Big Boss & D-Dog from Metal Gear Solid V: The Phantom Pain

Sketch Fridays #02: Big Boss & D-Dog from Metal Gear Solid V: The Phantom Pain (click for larger version)

It’s no secret that I play games and like to think hard about them on occasion.

I’ve been playing video games for longer than my current students have been alive, and realizing simple facts like that really give me pause about what I’ve gotten out of playing games––and thinking too hard about them, on occasion––for so long.

Given my upbringing––and this may come as a shock, given my occupation––I was not a reader. I didn’t regularly read books for fun until my twenties. Up until then, my literature were narrative-heavy games. I subsisted on role-playing games back when even they carried a stigma within the console game community (“Why would you play a game that you have to read?”). I like the stories well enough, but what these long, text-heavy games provided were diverse, interesting characters. While most of my impressionable years were made up of long-play RPGs, mostly those made by Squaresoft (as it was called at the time)––Final FantasyChrono TriggerSecret of Mana, etc.––in my late teens I was introduced to a character (though “lineage” may be a better word for it) for whom “complex” doesn’t even begin to describe.

With the release of Konami’s Metal Gear Solid for the Playstation, I was hooked right away. I had tangential acquaintance with the series (there were two official games released beforehand, with only a shoddy port of the first one coming to the Nintendo Entertainment System in the mid-’80s), but this basically was an chance to go into a series blind, with no expectations nor biases.

Metal Gear Solid is a series based, in one sense, on espionage and stealth. Every game has been a corker with regard to story, characters, and experience. The plots are tangled and tense and the set pieces are cinematically told, giving the player a strong sense that what they’re doing is important, and not only because the game tells them it is so, but because it feels grand in the truest sense of the word.

On the other hand, the games also bounce in and out of complete and utter absurdity, to the point of nearly breaking the narrative and, thusly, ruining the experience.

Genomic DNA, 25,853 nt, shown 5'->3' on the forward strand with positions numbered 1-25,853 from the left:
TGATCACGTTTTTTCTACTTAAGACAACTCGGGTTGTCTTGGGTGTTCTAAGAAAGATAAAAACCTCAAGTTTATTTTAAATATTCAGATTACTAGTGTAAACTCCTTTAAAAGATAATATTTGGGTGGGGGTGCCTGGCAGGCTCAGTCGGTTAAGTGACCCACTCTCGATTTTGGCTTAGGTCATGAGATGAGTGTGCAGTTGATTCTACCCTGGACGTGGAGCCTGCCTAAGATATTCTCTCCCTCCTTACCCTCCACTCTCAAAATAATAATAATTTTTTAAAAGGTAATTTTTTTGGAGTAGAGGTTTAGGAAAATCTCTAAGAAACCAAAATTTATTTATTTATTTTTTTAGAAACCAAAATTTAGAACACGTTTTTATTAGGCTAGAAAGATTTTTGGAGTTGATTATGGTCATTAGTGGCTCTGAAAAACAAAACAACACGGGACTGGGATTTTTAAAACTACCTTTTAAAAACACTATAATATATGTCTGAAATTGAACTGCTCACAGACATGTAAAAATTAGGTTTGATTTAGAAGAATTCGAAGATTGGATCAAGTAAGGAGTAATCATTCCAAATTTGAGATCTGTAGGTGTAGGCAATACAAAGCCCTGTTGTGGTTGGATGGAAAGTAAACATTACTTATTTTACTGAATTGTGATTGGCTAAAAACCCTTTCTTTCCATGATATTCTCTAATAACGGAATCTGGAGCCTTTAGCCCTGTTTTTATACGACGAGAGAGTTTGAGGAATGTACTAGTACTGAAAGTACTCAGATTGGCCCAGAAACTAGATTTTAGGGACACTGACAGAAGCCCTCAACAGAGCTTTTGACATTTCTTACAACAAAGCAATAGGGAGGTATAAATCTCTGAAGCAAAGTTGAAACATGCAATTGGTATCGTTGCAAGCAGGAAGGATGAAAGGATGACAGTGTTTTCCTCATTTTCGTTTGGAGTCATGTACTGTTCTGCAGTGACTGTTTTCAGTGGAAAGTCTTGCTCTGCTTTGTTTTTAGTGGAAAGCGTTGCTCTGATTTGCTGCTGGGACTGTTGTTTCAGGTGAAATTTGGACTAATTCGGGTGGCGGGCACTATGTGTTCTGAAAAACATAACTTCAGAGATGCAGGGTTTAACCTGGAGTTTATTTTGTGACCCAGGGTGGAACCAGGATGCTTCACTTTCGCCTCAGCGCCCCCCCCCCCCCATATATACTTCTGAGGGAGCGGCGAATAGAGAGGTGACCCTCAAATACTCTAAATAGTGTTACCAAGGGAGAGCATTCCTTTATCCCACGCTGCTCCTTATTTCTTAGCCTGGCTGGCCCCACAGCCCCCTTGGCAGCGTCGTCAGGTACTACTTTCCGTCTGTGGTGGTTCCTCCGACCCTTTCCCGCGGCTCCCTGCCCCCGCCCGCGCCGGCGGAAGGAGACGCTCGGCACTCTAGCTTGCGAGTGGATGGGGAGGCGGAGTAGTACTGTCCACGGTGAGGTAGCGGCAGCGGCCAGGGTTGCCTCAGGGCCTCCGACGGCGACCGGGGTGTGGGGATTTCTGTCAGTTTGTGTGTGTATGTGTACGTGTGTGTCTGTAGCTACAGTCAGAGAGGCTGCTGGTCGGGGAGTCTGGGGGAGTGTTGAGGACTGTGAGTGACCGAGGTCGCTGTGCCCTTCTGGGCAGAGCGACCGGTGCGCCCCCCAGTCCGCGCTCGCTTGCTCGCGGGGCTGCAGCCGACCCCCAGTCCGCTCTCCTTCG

The newest release in the series (and, most likely, the last one because the series creator and director, Hideo Kojima, has left Konami, who owns the series) capitalizes on both of those aspects and amplifies them. The player controls “Big Boss” (alternatively “Venom Snake,” alternatively “Punished Snake”…you probably get a sense of why all of my characters have at least three names), a mercenary leading his own paramilitary force as it tries to do good across the globe despite all the things the evil governments (and shadow governments) are forcing him to do through ultimata and duplicity.

Introduced in Metal Gear Solid 3: Snake Eater (even the title hints at the thematic friction), he is a good guy driving to the other side of the line, redefining in the process of what “good” and “bad” mean in the notoriously gray world of espionage and conspiracy. He is immensely sympathetic and interesting (in the new game, he is sparingly voiced by Keifer Sutherland, for what it’s worth). That all sounds great, and it is great.

And then you shoot a dude with your rocket hand.

Or make your horse poop on command.

Or put on a chicken hat because the mission becomes too difficult.

Or, when you punch someone with your prosthetic robot hand, it makes the $6m Man sound.

It’s as ridiculous as it is profound.

With this week’s Sketch Friday––though quick and messy––I really wanted to try to capture that imbalance. You can raise a dog and, eventually, take him with you into the field. D-Dog, or DD as he is called, is a valiant companion and adds some much-needed levity to the very serious game. Balance that with this absurd, but violent, robot arm and a balance is struck. The dog in an espionage-action-conspiracy game is absurd, but it’s grounding and lends a humanistic touch to what could be a very cold game. The robot hand is absurd in its own way, but represents that coldness and brutality that the character must perform to advance through the game.

It’s a fun game and I’m excited to finally see this series to its end after starting with it so long ago with the first release.


Things are clearing up in my schedule for the first time, but for a short time. I will be drawing incessantly during this downtime, so you can expect some new pages soon, pushing toward the close of chapter 2! Thank you again for your patience.